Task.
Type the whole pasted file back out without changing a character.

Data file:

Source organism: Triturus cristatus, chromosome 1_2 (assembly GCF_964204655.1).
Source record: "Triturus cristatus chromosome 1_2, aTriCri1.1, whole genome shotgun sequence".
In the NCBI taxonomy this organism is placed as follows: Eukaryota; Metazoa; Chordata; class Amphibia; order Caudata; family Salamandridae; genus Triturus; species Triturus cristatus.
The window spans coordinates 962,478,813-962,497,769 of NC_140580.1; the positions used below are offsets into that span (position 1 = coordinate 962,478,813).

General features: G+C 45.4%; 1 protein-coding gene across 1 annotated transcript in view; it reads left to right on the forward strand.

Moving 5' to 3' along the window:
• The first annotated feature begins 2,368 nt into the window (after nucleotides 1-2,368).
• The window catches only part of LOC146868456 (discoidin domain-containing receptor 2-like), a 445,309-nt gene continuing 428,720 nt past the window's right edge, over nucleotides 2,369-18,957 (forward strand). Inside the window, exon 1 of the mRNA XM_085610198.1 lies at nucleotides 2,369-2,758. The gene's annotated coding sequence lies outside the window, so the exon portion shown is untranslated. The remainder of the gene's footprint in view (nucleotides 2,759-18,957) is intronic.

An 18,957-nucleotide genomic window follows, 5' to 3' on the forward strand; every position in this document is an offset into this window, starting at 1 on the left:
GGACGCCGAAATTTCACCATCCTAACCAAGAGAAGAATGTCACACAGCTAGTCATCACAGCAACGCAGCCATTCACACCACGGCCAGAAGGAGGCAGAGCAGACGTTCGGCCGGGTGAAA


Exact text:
Source organism: Triturus cristatus, chromosome 1_2 (assembly GCF_964204655.1).
Source record: "Triturus cristatus chromosome 1_2, aTriCri1.1, whole genome shotgun sequence".
In the NCBI taxonomy this organism is placed as follows: Eukaryota; Metazoa; Chordata; class Amphibia; order Caudata; family Salamandridae; genus Triturus; species Triturus cristatus.
The window spans coordinates 962,478,813-962,497,769 of NC_140580.1; the positions used below are offsets into that span (position 1 = coordinate 962,478,813).

General features: G+C 45.4%; 1 protein-coding gene across 1 annotated transcript in view; it reads left to right on the forward strand.

Moving 5' to 3' along the window:
• The first annotated feature begins 2,368 nt into the window (after nucleotides 1-2,368).
• The window catches only part of LOC146868456 (discoidin domain-containing receptor 2-like), a 445,309-nt gene continuing 428,720 nt past the window's right edge, over nucleotides 2,369-18,957 (forward strand). Inside the window, exon 1 of the mRNA XM_085610198.1 lies at nucleotides 2,369-2,758. The gene's annotated coding sequence lies outside the window, so the exon portion shown is untranslated. The remainder of the gene's footprint in view (nucleotides 2,759-18,957) is intronic.

An 18,957-nucleotide genomic window follows, 5' to 3' on the forward strand; every position in this document is an offset into this window, starting at 1 on the left:
GGACGCCGAAATTTCACCATCCTAACCAAGAGAAGAATGTCACACAGCTAGTCATCACAGCAACGCAGCCATTCACACCACGGCCAGAAGGAGGCAGAGCAGACGTTCGGCCGGGTGAAA